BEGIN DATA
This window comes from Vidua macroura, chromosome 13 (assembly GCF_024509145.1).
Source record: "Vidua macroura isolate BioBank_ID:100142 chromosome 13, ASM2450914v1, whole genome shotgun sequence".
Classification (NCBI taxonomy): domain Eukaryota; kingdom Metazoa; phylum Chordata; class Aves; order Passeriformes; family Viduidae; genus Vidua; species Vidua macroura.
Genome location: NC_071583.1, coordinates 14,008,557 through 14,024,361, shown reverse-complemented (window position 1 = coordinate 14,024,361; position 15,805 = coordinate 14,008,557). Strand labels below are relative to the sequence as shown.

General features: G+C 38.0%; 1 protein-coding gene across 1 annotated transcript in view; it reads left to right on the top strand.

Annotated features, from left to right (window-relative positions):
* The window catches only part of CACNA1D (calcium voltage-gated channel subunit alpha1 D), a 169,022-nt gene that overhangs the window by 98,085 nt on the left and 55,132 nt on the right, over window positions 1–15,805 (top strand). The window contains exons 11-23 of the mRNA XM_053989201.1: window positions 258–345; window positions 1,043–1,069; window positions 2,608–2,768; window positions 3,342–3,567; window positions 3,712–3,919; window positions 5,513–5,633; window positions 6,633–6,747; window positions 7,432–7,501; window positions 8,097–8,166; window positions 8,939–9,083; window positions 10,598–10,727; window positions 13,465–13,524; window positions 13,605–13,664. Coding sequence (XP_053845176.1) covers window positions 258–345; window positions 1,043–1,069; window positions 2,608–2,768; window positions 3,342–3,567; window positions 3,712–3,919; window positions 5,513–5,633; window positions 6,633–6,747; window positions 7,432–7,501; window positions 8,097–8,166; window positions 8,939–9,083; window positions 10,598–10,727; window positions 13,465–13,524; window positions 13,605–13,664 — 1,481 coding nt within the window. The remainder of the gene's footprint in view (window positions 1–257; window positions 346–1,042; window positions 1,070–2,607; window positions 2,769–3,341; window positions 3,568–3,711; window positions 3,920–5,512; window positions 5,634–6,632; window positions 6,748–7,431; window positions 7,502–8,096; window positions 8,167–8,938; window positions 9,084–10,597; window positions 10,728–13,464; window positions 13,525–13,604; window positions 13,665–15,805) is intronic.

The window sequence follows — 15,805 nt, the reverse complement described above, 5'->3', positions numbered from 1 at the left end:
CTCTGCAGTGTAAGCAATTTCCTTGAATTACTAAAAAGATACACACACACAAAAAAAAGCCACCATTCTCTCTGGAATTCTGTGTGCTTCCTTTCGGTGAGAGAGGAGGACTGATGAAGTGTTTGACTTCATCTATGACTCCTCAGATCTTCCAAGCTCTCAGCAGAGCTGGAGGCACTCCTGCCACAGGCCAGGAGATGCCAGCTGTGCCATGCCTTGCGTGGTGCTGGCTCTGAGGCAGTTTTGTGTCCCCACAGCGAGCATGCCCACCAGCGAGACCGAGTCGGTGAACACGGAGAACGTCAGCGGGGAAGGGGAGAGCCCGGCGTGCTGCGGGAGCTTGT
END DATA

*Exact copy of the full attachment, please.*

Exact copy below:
This window comes from Vidua macroura, chromosome 13 (assembly GCF_024509145.1).
Source record: "Vidua macroura isolate BioBank_ID:100142 chromosome 13, ASM2450914v1, whole genome shotgun sequence".
Classification (NCBI taxonomy): domain Eukaryota; kingdom Metazoa; phylum Chordata; class Aves; order Passeriformes; family Viduidae; genus Vidua; species Vidua macroura.
Genome location: NC_071583.1, coordinates 14,008,557 through 14,024,361, shown reverse-complemented (window position 1 = coordinate 14,024,361; position 15,805 = coordinate 14,008,557). Strand labels below are relative to the sequence as shown.

General features: G+C 38.0%; 1 protein-coding gene across 1 annotated transcript in view; it reads left to right on the top strand.

Annotated features, from left to right (window-relative positions):
* The window catches only part of CACNA1D (calcium voltage-gated channel subunit alpha1 D), a 169,022-nt gene that overhangs the window by 98,085 nt on the left and 55,132 nt on the right, over window positions 1–15,805 (top strand). The window contains exons 11-23 of the mRNA XM_053989201.1: window positions 258–345; window positions 1,043–1,069; window positions 2,608–2,768; window positions 3,342–3,567; window positions 3,712–3,919; window positions 5,513–5,633; window positions 6,633–6,747; window positions 7,432–7,501; window positions 8,097–8,166; window positions 8,939–9,083; window positions 10,598–10,727; window positions 13,465–13,524; window positions 13,605–13,664. Coding sequence (XP_053845176.1) covers window positions 258–345; window positions 1,043–1,069; window positions 2,608–2,768; window positions 3,342–3,567; window positions 3,712–3,919; window positions 5,513–5,633; window positions 6,633–6,747; window positions 7,432–7,501; window positions 8,097–8,166; window positions 8,939–9,083; window positions 10,598–10,727; window positions 13,465–13,524; window positions 13,605–13,664 — 1,481 coding nt within the window. The remainder of the gene's footprint in view (window positions 1–257; window positions 346–1,042; window positions 1,070–2,607; window positions 2,769–3,341; window positions 3,568–3,711; window positions 3,920–5,512; window positions 5,634–6,632; window positions 6,748–7,431; window positions 7,502–8,096; window positions 8,167–8,938; window positions 9,084–10,597; window positions 10,728–13,464; window positions 13,525–13,604; window positions 13,665–15,805) is intronic.

The window sequence follows — 15,805 nt, the reverse complement described above, 5'->3', positions numbered from 1 at the left end:
CTCTGCAGTGTAAGCAATTTCCTTGAATTACTAAAAAGATACACACACACAAAAAAAAGCCACCATTCTCTCTGGAATTCTGTGTGCTTCCTTTCGGTGAGAGAGGAGGACTGATGAAGTGTTTGACTTCATCTATGACTCCTCAGATCTTCCAAGCTCTCAGCAGAGCTGGAGGCACTCCTGCCACAGGCCAGGAGATGCCAGCTGTGCCATGCCTTGCGTGGTGCTGGCTCTGAGGCAGTTTTGTGTCCCCACAGCGAGCATGCCCACCAGCGAGACCGAGTCGGTGAACACGGAGAACGTCAGCGGGGAAGGGGAGAGCCCGGCGTGCTGCGGGAGCTTGT